BRIAN KIDD: A hyacinth bouquet means one thing – it’s Christmas!

Follow Brians advice and this will not happen to your hyacinths.
Follow Brians advice and this will not happen to your hyacinths.

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BRIAN KIDD: Your letters and jobs for the weekend

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I thought we would stay indoors this week because I have been reading your letters and as I have mentioned so many times, the weeds have been rampant this year.

As soon as we remove the large ones the ground is carpeted with seedlings and in the case of chickweed a single seedling will produce a covering of foliage the size of a saucer in 10 days.

Miss James has asked me to write about hyacinths for indoor perfume. She asks if it’s essential to buy prepared bulbs or whether ordinary ones will be OK?

Prepared hyacinth bulbs are now available at garden centres and nurseries. Many gardeners love growing them because they have such a strong scent.

Now’s the time to plant them so they will be in flower at Christmas and for this it is essential to buy prepared bulbs.

If you want to grow them in pots, containers or the garden, ordinary bulbs are perfect, but they will flower in spring about the same time as daffodils.

Traditionally hyacinths are planted in bowls without a hole in the base and bulb fibre is used instead of potting compost. But the trouble with bulbs in bowls is that once the flowers and foliage are about a foot tall, the plants topple over. This is annoying.

It happens because bulb fibre is very light and dries out quickly.

Have a go at this...

Buy a five or six-inch diameter clay pot with a hole in the base. Soak the pot in water for an hour, let it dry out and then put pieces of broken flowerpot in the bottom. Now fill the pot to within three inches of the top with a good potting compost.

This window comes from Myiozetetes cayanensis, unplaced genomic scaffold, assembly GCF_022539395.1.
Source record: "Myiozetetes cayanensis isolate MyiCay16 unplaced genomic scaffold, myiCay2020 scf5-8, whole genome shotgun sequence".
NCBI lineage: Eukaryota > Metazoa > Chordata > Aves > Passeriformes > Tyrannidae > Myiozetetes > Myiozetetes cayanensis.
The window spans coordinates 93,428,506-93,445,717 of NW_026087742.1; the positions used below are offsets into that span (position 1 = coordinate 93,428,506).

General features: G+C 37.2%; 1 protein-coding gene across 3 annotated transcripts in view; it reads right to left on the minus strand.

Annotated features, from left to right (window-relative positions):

Put in three or five hyacinth bulbs, all the same variety, and fill the pot to where you see the ridge at the top, making sure the noses of the bulbs are just above the surface of the compost. Now water well.

Hyacinths intended for Christmas flowering must be planted by September 14 and put somewhere cold and dark. The garage floor is a good spot and a cardboard box over the pot will keep the bulbs dark.

Make sure the pot is always moist and under these conditions the bulbs will produce a massive root. This is the secret of success.

In the first week in December the pot can be brought indoors as long as the shoots are about four inches high. If shorter, leave them for another week but ensure they’re moist.

Once indoors, give the plants lots of light but not direct sun and the yellow leaves will turn green in about 10 days and on Christmas morning your room will be full of perfume. When friends arrive, you can proudly tell them you grew them.

Now, what about children? Buy a hyacinth vase and a prepared bulb so they can see the roots grow, followed by the leaves and flowers. Children like to see things happen quickly.

You won’t have to keep bulbs in hyacinth vases in the dark.

THIS WEEK’S TOP TIP

If there is an embarrassing gap in a border, pop in a pot-grown cosmos. There are lots available at garden centres and they continue to flower right up until the cold weather arrives.

Another good idea is to buy a potted dahlia in flower. Blooms will appear every week until the first frost.